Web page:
Peoples Geography — Reclaiming space

Creating people's geographies

“Water Wars” a Myth, Say Experts

By Thalif Deen | 25 August 2006

STOCKHOLM, Aug 25 (IPS) – The world’s future wars will be fought not over oil but water: an ominous prediction made by the U.S. Central Intelligence Agency (CIA), the British ministry of defence and even by some officials of the World Bank.

But experts and academics meeting at an international conference on water management in the Swedish capital are dismissing this prediction as unrealistic, far-fetched and nonsensical.

“Water wars make good newspaper headlines but cooperation (agreements) don’t,” says Arunabha Ghosh, co-author of the upcoming Human Development Report 2006 themed on water management. The annual report, commissioned by the U.N. Development Programme (UNDP), is to be released in December.

In reality, Ghosh told the meeting in Stockholm, there are plenty of bilateral, multilateral and trans-boundary agreements for water-sharing — all or most of which do not make good newspaper copy.

Asked about water wars, Prof. Asit K. Biswas of the Mexico-based Third World Centre for Water Management, told IPS: “This is absolute nonsense because this is not going to happen — at least not during the next 100 years.”

He said the world is not facing a water crisis because of physical water scarcities. “This is baloney,” he said.

“What it is facing is a crisis of bad water management,” argued Biswas, who was awarded the 2006 international Stockholm Water Prize for “outstanding achievements” in his field. The presentation ceremony took place in Stockholm Thursday.

According to the Paris-based U.N. Educational, Scientific and Cultural Organisation (UNESCO), one-third of all river basins are shared by more than two countries.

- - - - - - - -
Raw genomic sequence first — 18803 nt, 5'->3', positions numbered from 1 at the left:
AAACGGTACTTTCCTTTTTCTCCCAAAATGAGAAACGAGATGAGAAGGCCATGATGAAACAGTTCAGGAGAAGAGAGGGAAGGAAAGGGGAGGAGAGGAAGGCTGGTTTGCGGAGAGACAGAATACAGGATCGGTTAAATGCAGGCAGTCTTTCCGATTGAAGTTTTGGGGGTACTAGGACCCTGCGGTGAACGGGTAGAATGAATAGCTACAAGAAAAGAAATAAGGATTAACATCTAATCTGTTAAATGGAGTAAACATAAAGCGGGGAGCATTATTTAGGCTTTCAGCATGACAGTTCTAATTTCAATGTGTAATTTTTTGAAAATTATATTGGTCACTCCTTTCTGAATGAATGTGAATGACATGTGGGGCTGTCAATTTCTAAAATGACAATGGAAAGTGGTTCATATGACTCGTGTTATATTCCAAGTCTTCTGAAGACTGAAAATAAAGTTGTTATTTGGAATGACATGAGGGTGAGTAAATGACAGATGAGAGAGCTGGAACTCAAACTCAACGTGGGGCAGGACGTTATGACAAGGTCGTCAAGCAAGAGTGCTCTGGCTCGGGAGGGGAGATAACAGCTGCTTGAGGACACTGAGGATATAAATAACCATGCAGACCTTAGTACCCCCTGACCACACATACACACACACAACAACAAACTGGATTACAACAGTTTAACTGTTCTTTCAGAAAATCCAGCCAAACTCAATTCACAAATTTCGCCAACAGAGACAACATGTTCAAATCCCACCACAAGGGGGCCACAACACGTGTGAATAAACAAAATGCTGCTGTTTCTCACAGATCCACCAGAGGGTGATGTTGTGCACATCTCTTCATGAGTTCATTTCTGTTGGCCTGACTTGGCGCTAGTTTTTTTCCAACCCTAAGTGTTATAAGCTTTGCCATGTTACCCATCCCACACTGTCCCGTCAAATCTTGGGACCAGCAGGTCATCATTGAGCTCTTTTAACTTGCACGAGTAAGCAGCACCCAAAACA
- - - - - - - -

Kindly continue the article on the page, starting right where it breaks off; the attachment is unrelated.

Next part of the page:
Globally, there are 262 international river basins: 59 in Africa, 52 in Asia, 73 in Europe, 61 in Latin America and the Caribbean, and 17 in North America. Overall, 145 countries have territories that include at least one shared river basin.

Between 1948 and 1999, UNESCO says, there have been 1,831 “international interactions” recorded, including 507 conflicts, 96 neutral or non-significant events, and most importantly, 1,228 instances of cooperation.

“Despite the potential problem, history has demonstrated that cooperation, rather than conflict, is likely in shared basins,” UNESCO concludes.

The Stockholm International Water Institute (SIWI) says that 10- to 20-year-old arguments about conflict over water are still being recycled.

“Such arguments ignore massive amounts of recent research which shows that water-scarce states that share a water body tend to find cooperative solutions rather than enter into violent conflict,” the institute says.

SIWI says that during the entire “intifada” — the ongoing Palestinian uprising against Israel in the occupied territories of West Bank and Gaza — the only thing on which the two warring parties continued to cooperate at a basic level was their shared waters.

“Thus, rather than reaching for arguments for the ‘water war hypotheses,’ the facts seem to support the idea that water is a uniting force and a potential source of peace rather than violent conflict.” SIWI said.

Ghosh, co-author of the UNDP study, pointed out several agreements which were “models of cooperation”, including the Indus Waters Treaty, the Israel-Jordan accord, the Senegal River Development Organisation and the Mekong River Commission.